I'd like to retrieve the absolute file name of the script file that's currently executed. Links should be resolved, too.

On Linux, this seems to be done like this:

$(readlink -mn "$0")

but readlink seems to work very differently on Mac OS X.

I've read that this is done using

$(realpath $0)

in BSD but that doesn't work, either. Mac OS X does not have realpath.

Any idea?


4 Answers 4


I cheat and use perl for this very thing:

dirname=`perl -e 'use Cwd "abs_path";print abs_path(shift)' $0`
echo $dirname

You'd think I'd just write the entire script in perl, and often I do, but not always.

  • This works, thanks a lot. I'll give you an upvote as soon as I can. Does anyone have a "pure shell" way of doing this?
    – Huxi
    Jul 13, 2009 at 21:17
  • 1
    I'm afraid this is as good as it gets. (Given the many multiple-line "pure shell" hacks one can find on Google.)
    – Arjan
    Jul 13, 2009 at 21:34
  • another possibility (though ugly) is to traverse the '..' path, memorizing (thru recursion or an array) until '..' returns the same file you just had (ie: you are at the top), then come back assembling the path as you go. I've seen Legato's Networker backup software doing this during strace as a method of obtaining a 'true' path (but perhaps not absolute). But it would be a lot more code than the above.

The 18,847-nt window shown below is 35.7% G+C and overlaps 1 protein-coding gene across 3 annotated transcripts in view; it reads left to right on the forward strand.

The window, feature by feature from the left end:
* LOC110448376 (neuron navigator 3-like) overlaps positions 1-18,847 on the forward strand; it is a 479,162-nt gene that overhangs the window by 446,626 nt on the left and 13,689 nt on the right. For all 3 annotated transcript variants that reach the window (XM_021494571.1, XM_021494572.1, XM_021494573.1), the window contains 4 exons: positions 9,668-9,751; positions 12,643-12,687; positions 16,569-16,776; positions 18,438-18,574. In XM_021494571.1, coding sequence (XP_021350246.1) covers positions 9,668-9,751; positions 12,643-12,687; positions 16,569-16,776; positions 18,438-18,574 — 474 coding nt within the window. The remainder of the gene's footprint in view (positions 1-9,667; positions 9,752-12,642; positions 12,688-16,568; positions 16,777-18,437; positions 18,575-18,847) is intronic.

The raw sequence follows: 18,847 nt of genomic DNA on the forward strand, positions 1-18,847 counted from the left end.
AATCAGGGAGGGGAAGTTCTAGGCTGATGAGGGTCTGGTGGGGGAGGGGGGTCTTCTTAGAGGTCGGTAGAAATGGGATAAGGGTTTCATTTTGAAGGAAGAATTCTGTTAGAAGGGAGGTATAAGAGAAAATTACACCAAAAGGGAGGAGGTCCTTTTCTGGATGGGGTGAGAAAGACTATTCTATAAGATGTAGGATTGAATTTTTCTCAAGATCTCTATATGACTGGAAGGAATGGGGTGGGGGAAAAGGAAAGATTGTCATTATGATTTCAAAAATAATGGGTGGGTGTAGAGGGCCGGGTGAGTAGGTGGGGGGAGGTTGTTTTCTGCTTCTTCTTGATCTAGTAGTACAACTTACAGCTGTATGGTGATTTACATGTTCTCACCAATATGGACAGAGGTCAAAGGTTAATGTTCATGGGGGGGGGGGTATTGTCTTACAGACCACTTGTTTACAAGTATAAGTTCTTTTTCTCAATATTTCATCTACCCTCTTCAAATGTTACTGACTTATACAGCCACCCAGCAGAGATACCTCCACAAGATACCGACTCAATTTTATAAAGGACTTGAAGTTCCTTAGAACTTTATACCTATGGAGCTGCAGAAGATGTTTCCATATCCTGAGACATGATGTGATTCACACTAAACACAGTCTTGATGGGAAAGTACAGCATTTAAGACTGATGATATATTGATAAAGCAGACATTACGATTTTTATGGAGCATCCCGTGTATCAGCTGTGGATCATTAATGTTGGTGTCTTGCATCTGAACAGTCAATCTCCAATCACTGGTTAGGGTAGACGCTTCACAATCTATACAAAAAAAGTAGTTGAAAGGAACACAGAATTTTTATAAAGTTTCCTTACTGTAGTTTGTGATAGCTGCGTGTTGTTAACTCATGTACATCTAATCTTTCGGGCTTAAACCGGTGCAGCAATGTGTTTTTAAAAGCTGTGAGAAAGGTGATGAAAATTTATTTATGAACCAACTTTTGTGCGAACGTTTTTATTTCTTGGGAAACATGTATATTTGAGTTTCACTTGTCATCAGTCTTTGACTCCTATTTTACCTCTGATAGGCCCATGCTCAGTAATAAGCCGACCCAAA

– ericslaw
    Jul 14, 2009 at 2:56
  • Not sure why someone modifed the code to use $1 instead of $0. Isn't $1 the first arg to the bash script? I wanted the path to the executing bash script, not it's first argument.
    – ericslaw
    Jul 3, 2013 at 18:47
#!/usr/bin/env bash
scriptDir="$(cd "$(dirname "$0")" && pwd -P)"
  • Works in MacOSX too.
    – Alexar
    Jan 14, 2016 at 12:10
  • 1
    This is super! There are many other over-complicated answers floating around.
    – Jason S
    May 28, 2016 at 9:21
  • 3
    This only works for files in a symlinked directory, not for symlinked files in general Aug 25, 2016 at 5:09
  • 1
    It's also helpful to unset -v CDPATH prior to the cd since cd can cause unwanted output if CDPATH is set. Apr 12, 2017 at 18:33
  • To deal with at least a single layer of symlinking of the file, you can also test in a compatible way with readlink (macs don't have -f): scriptDir=$(unset -v CDPATH; cd "$(dirname "$(readlink "$BASH_SOURCE" || echo "$BASH_SOURCE)")" && pwd -P) Apr 12, 2017 at 18:43

This handles combos of symlinks, and it works on files and folders:

#!/usr/bin/env bash
    if ! pushd $1 &> /dev/null; then 
        pushd ${1##*/} &> /dev/null
        echo $( pwd -P )/${1%/*}
        pwd -P
    popd > /dev/null

But it does not support realpath's --relative-to. This would require the conversion described here.


Another approach:

# Install.
brew install coreutils

# Use the GNU variant.
grealpath --help

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